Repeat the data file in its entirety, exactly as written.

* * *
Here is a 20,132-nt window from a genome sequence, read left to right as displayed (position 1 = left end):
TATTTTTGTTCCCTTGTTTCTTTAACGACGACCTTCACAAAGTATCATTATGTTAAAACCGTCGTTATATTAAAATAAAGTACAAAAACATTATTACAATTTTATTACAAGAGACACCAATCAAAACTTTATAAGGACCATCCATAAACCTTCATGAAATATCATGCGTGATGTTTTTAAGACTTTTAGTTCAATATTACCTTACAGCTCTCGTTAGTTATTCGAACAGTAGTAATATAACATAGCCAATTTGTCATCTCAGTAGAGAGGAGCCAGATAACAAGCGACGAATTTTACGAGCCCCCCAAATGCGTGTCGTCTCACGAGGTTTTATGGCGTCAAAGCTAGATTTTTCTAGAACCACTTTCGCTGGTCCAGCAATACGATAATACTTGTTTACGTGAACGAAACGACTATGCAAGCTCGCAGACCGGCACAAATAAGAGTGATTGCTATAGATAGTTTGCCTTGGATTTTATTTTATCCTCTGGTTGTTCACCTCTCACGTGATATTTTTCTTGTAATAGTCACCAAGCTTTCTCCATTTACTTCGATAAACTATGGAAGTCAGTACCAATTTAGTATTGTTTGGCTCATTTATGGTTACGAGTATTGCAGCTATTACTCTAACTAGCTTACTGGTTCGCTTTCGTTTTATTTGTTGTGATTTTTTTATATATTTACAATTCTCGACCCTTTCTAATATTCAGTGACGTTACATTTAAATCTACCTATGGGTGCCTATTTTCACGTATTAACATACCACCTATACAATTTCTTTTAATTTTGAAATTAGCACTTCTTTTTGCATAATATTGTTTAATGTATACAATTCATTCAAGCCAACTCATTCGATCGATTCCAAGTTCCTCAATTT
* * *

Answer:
Here is a 20,132-nt window from a genome sequence, read left to right as displayed (position 1 = left end):
TATTTTTGTTCCCTTGTTTCTTTAACGACGACCTTCACAAAGTATCATTATGTTAAAACCGTCGTTATATTAAAATAAAGTACAAAAACATTATTACAATTTTATTACAAGAGACACCAATCAAAACTTTATAAGGACCATCCATAAACCTTCATGAAATATCATGCGTGATGTTTTTAAGACTTTTAGTTCAATATTACCTTACAGCTCTCGTTAGTTATTCGAACAGTAGTAATATAACATAGCCAATTTGTCATCTCAGTAGAGAGGAGCCAGATAACAAGCGACGAATTTTACGAGCCCCCCAAATGCGTGTCGTCTCACGAGGTTTTATGGCGTCAAAGCTAGATTTTTCTAGAACCACTTTCGCTGGTCCAGCAATACGATAATACTTGTTTACGTGAACGAAACGACTATGCAAGCTCGCAGACCGGCACAAATAAGAGTGATTGCTATAGATAGTTTGCCTTGGATTTTATTTTATCCTCTGGTTGTTCACCTCTCACGTGATATTTTTCTTGTAATAGTCACCAAGCTTTCTCCATTTACTTCGATAAACTATGGAAGTCAGTACCAATTTAGTATTGTTTGGCTCATTTATGGTTACGAGTATTGCAGCTATTACTCTAACTAGCTTACTGGTTCGCTTTCGTTTTATTTGTTGTGATTTTTTTATATATTTACAATTCTCGACCCTTTCTAATATTCAGTGACGTTACATTTAAATCTACCTATGGGTGCCTATTTTCACGTATTAACATACCACCTATACAATTTCTTTTAATTTTGAAATTAGCACTTCTTTTTGCATAATATTGTTTAATGTATACAATTCATTCAAGCCAACTCATTCGATCGATTCCAAGTTCCTCAATTT